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Business Trends

Japanese retailers and IT companies ally against Amazon

Aeon, SoftBank and Yahoo Japan seek synergies between the physical and digital

Aeon recently opened a virtually unstaffed convenience store for employees at its Chiba Prefecture office.

TOKYO -- The expansion of into physical stores is driving partnerships between Japanese retailers and information technology companies looking to withstand the American e-commerce company's growing might in both online and bricks-and-mortar realms.

AeonSoftBank Group and SoftBank unit Yahoo Japan look to operate an online marketplace for a variety of shops, including specialized stores from third-party sellers. Negotiations continue, but the three parties likely will announce a deal soon.

Aeon, Japan's largest retailer, began operating two years ago to sell millions of items offered by group companies, such as food, daily necessities and clothes. The company also operates an online supermarket that chiefly delivers fresh food.

But these websites have enjoyed little success in selling products from outside the Aeon group. At the end of January, subsidiary Aeon Mall closed its website where tenants in bricks-and-mortar shopping centers operated by the unit could sell their products online.

"Our marketplace has weaknesses," Aeon President Motoya Okada acknowledged. Aeon cannot satisfy consumers with only its own product lineup when any item from any brand is accessible through a smartphone.

Yahoo Japan also operates an e-commerce site called Yahoo Shopping, where 650,000 individuals and businesses sell an assortment of products. But Amazon holds the advantage in price and other areas since its goods are procured in bulk and sold directly.

The planned partnership would help Aeon and Yahoo Japan address weaknesses in their individual online retail services.

SoftBank's IT expertise also will be put to use. The partners will consider, for instance, collecting and analyzing consumer behavior and purchase data at Aeon's physical locations and using the information to forecast demand and run stores more efficiently.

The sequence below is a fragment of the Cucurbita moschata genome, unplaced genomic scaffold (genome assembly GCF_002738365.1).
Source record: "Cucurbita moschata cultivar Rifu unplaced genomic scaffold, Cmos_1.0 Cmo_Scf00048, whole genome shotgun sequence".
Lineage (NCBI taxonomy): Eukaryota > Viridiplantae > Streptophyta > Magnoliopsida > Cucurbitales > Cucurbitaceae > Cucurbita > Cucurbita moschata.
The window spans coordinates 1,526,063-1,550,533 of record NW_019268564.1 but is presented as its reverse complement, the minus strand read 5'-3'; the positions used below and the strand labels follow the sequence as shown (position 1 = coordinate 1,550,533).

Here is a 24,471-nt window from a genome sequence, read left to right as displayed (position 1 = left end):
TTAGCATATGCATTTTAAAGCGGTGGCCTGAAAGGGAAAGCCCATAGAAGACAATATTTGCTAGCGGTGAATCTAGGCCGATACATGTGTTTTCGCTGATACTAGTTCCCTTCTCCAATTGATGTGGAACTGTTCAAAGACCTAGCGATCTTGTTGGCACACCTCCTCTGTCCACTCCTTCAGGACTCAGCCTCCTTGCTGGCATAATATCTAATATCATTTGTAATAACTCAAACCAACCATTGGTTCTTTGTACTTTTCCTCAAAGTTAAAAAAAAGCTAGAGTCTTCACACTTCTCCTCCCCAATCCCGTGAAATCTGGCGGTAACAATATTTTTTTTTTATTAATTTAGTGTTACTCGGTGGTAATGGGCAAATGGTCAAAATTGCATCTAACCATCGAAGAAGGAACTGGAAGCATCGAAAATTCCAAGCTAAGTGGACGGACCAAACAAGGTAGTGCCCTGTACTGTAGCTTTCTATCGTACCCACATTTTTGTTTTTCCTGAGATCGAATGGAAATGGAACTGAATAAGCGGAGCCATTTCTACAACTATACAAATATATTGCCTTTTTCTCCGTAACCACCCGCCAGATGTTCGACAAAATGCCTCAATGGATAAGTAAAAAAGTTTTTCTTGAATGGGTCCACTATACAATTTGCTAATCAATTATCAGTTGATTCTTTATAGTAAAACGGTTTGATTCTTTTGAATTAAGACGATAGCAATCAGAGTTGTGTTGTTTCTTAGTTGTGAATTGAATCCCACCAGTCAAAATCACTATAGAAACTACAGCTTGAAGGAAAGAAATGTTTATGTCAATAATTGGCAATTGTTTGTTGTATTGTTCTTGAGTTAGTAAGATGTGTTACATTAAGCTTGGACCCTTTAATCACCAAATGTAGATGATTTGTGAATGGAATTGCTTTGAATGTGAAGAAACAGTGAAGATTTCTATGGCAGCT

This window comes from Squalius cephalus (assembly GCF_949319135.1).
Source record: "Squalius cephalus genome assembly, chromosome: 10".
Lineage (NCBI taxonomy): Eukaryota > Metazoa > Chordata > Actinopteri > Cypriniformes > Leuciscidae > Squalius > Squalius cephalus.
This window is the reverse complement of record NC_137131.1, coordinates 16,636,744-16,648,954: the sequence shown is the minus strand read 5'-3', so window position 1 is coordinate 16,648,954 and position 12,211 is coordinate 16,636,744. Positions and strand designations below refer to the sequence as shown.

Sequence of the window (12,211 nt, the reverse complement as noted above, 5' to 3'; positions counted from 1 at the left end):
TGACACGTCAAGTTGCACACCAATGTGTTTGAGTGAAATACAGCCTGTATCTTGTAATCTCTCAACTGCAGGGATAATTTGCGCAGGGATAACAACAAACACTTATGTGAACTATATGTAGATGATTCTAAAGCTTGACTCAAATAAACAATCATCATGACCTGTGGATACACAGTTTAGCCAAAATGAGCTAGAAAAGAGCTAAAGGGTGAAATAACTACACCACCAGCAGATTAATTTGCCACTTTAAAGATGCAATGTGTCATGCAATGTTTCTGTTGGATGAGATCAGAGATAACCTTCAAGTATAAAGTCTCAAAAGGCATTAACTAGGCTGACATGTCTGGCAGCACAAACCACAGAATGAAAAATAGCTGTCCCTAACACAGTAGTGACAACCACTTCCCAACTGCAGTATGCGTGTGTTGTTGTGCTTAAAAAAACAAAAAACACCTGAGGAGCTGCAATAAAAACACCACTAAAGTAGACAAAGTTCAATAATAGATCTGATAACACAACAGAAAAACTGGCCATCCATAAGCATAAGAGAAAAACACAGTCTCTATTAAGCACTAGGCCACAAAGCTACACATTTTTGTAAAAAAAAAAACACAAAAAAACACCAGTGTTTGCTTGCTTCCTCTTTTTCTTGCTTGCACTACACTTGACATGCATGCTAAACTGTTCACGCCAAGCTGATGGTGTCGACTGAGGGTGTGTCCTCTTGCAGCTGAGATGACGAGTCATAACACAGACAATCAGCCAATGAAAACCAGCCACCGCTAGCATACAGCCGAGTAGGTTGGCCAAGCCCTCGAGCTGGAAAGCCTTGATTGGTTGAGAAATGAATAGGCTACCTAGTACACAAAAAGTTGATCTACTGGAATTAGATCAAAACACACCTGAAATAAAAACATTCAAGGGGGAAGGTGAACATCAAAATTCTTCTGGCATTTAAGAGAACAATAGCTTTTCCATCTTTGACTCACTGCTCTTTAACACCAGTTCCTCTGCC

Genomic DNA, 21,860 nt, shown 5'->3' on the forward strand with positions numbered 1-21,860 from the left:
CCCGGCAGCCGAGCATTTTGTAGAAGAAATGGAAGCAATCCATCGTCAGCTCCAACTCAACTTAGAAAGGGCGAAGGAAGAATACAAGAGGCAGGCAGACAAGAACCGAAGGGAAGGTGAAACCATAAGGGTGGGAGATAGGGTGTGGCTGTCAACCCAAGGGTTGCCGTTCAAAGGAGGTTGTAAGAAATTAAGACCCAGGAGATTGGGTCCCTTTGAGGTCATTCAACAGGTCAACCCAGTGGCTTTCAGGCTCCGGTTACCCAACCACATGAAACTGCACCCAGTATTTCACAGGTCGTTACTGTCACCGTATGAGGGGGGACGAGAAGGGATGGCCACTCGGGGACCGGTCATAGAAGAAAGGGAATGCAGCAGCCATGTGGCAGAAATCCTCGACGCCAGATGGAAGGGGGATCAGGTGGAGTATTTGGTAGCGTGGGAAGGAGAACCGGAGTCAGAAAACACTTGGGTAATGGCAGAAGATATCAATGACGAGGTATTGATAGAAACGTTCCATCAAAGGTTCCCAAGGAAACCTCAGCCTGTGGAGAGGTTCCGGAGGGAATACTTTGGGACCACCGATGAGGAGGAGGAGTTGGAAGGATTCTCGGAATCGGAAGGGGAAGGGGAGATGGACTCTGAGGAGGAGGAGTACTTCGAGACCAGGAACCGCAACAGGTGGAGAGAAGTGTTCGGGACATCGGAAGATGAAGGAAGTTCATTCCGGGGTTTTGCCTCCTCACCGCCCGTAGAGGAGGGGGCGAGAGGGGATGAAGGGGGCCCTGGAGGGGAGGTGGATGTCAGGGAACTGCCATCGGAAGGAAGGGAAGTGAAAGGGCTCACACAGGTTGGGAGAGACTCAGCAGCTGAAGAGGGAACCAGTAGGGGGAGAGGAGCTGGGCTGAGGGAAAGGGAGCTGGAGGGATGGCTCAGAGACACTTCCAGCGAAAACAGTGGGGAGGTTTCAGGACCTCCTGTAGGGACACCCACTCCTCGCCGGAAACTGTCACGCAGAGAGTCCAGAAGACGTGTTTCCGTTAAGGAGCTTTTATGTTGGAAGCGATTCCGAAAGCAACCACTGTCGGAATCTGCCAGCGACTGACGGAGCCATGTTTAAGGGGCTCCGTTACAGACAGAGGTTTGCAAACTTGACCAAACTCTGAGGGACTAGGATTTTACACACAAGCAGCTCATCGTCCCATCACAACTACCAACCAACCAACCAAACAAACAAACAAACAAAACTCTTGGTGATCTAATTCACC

Aeon sees IT as essential even for its bricks-and-mortar store operations. The company debuted an essentially unmanned convenience store for its employees at the end of 2017 on a trial basis. Customers enter the store, on the first floor of Aeon's Chiba Prefecture office, by waving their rechargeable Waon electronic money card and pay using a machine at the exit. One employee is on staff for assistance, but payment involves no workers.

Yet Aeon lacks the technology to open an unmanned grocery store on par with Amazon Go. For example, the shelves contain no security measures such as sensors, making theft simple. Unmanned stores not only save on labor but also can help with marketing by collecting data to analyze consumer behavior.

Amazon's encroachment on the physical realm, such as the $13.7 billion acquisition in August of upscale supermarket chain Whole Foods Market, has sparked a wave of partnerships between retailers and IT companies.

Japanese e-commerce company Rakuten announced a tie-up with Walmart unit Seiyu in January to open an online supermarket. Seven & i Holdings, the operator of Japan's largest convenience store chain, teamed in November with Yahoo Japan subsidiary Askul to start a food delivery service called IY Fresh. But such collaborations remain limited to certain services such as fresh food delivery, making it unclear whether they can challenge Amazon.

Major retailers in China are fusing the digital and physical as well. Alibaba Group Holding recently invested in supermarket operator Sun Art Retail Group, while fellow internet powerhouse Tencent Holdings reached basic agreements for capital and business tie-ups with French retailer Carrefour and local supermarket chain Yonghui Superstores.

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